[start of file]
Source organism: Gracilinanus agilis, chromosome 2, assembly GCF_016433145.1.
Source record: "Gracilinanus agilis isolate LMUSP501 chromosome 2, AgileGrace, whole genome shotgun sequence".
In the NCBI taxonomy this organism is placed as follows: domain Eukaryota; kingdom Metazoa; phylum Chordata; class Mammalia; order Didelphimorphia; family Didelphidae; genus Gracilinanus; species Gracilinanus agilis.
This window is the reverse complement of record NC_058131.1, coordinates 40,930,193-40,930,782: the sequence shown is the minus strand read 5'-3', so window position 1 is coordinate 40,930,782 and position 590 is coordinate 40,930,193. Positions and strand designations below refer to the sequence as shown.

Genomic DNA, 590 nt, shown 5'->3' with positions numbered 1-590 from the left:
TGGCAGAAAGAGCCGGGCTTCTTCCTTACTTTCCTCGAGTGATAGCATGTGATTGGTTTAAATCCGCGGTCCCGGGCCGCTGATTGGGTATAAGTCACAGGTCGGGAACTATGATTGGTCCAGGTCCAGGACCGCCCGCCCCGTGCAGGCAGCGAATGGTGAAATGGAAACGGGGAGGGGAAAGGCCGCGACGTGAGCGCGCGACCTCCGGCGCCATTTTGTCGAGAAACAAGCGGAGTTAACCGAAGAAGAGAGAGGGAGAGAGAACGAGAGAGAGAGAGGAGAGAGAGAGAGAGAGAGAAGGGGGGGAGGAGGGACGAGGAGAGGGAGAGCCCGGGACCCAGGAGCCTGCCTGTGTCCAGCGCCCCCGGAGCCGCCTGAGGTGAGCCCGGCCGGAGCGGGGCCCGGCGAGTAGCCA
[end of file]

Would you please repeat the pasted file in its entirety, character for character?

Source organism: Gracilinanus agilis, chromosome 2, assembly GCF_016433145.1.
Source record: "Gracilinanus agilis isolate LMUSP501 chromosome 2, AgileGrace, whole genome shotgun sequence".
In the NCBI taxonomy this organism is placed as follows: domain Eukaryota; kingdom Metazoa; phylum Chordata; class Mammalia; order Didelphimorphia; family Didelphidae; genus Gracilinanus; species Gracilinanus agilis.
This window is the reverse complement of record NC_058131.1, coordinates 40,930,193-40,930,782: the sequence shown is the minus strand read 5'-3', so window position 1 is coordinate 40,930,782 and position 590 is coordinate 40,930,193. Positions and strand designations below refer to the sequence as shown.

Genomic DNA, 590 nt, shown 5'->3' with positions numbered 1-590 from the left:
TGGCAGAAAGAGCCGGGCTTCTTCCTTACTTTCCTCGAGTGATAGCATGTGATTGGTTTAAATCCGCGGTCCCGGGCCGCTGATTGGGTATAAGTCACAGGTCGGGAACTATGATTGGTCCAGGTCCAGGACCGCCCGCCCCGTGCAGGCAGCGAATGGTGAAATGGAAACGGGGAGGGGAAAGGCCGCGACGTGAGCGCGCGACCTCCGGCGCCATTTTGTCGAGAAACAAGCGGAGTTAACCGAAGAAGAGAGAGGGAGAGAGAACGAGAGAGAGAGAGGAGAGAGAGAGAGAGAGAGAAGGGGGGGAGGAGGGACGAGGAGAGGGAGAGCCCGGGACCCAGGAGCCTGCCTGTGTCCAGCGCCCCCGGAGCCGCCTGAGGTGAGCCCGGCCGGAGCGGGGCCCGGCGAGTAGCCA